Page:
uella Braverman has been asked to “urgently clarify” why a large group of asylum seekers were “left on the street” in Westminster for two nights running.
In a letter to the Home Secretary, the leader of Westminster City Council expressed his “deep concern” that around 40 refugees were placed in the borough on Wednesday night “without appropriate accommodation or support available” and no prior communication with the local authority.
The group apparently refused to enter a Pimlico hotel where the Home Office had asked them to sleep “four people per room”.
When dealing with a group of people where many of whom are likely to have been through significant and traumatic events that have led them to seek asylum, asking them to share an inappropriately-sized room with multiple strangers defies common sense and basic decency
On Friday morning, around 20 people remained outside the Comfort Inn in protest at the cramped conditions inside, according to the council, with pictures showing suitcases and blankets strewn across the pavement.
Council leader Adam Hug complained that asking people who “are likely to have been through significant and traumatic events” to share “an inappropriately-sized room with multiple strangers defies common sense and basic decency”.
He said the Government’s demand created “safeguarding and health risks”, and noted that “leaving them on the street for multiple nights is not an alternative”.
In his letter to Ms Braverman on Thursday, he wrote: “Neither the Home Office nor the hotel itself responded to this incident, ultimately leaving it to council officers to manage and support this large group overnight. I would ask that you urgently clarify how this was allowed to happen, why this was acceptable, and why no communication was made with the local authority to alert us.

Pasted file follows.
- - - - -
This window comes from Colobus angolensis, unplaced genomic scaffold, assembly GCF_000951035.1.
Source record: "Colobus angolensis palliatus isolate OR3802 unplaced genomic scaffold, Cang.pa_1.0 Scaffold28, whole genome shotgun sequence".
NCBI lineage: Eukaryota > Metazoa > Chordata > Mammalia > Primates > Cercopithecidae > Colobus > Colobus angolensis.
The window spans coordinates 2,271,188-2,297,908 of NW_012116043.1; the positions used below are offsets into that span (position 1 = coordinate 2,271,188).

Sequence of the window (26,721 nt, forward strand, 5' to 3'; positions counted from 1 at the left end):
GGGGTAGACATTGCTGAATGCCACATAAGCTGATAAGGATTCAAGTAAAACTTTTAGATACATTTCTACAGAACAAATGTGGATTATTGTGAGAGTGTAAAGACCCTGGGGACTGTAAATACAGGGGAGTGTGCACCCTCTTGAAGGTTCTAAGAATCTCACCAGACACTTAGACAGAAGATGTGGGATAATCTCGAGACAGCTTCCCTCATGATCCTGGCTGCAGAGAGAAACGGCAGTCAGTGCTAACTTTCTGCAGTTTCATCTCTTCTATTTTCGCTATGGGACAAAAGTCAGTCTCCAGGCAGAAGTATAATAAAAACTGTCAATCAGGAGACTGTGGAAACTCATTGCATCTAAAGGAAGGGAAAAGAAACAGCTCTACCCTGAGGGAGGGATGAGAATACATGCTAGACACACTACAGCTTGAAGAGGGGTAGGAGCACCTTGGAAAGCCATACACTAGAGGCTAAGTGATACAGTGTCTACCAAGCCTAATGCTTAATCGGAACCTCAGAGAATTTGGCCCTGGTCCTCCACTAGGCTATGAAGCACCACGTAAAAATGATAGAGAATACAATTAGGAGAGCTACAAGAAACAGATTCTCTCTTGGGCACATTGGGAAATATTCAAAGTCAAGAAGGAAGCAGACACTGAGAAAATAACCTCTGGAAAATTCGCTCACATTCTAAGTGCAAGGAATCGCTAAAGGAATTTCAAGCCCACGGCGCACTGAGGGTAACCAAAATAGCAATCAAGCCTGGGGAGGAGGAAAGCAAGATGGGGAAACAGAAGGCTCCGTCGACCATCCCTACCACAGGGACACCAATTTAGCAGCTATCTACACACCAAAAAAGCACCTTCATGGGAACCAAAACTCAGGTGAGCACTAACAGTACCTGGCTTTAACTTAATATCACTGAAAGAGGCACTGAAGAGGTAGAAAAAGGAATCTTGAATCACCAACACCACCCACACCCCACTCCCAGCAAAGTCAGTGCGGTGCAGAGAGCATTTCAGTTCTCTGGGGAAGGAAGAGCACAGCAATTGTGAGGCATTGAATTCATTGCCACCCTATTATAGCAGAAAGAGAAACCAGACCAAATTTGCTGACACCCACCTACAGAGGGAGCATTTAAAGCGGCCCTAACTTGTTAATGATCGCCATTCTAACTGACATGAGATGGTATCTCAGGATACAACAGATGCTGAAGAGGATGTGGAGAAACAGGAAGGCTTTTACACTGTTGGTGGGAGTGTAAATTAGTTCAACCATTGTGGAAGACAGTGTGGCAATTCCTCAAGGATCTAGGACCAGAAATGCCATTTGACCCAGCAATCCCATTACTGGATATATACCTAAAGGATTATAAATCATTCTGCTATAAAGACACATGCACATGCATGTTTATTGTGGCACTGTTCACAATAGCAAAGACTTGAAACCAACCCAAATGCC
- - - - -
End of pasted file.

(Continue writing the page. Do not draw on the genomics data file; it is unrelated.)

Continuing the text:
“I note that the issue is still unresolved and, as of Thursday evening, all 40 asylum seekers remain on the street. This is not acceptable.
It is not right, nor is it in the interest of these individuals – or our residents – to have them forced to endure a night on the streets because their transition into new accommodation has not been properly managed
“It is not right, nor is it in the interest of these individuals – or our residents – to have them forced to endure a night on the streets because their transition into new accommodation has not been properly managed.”
Rough sleeping teams have been supporting the refugees, according to the council, which claimed the Home Office had not put forward any resolution to the matter.
A Home Office spokesman said: “Despite the number of people arriving in the UK reaching record levels, we continue to provide accommodation – at a cost of £6 million a day – for asylum seekers who would otherwise be destitute, to meet our legal obligation.
“The accommodation offered to asylum seekers by providers, on a no-choice basis, is of a decent standard and meets all legal and contractual requirements.”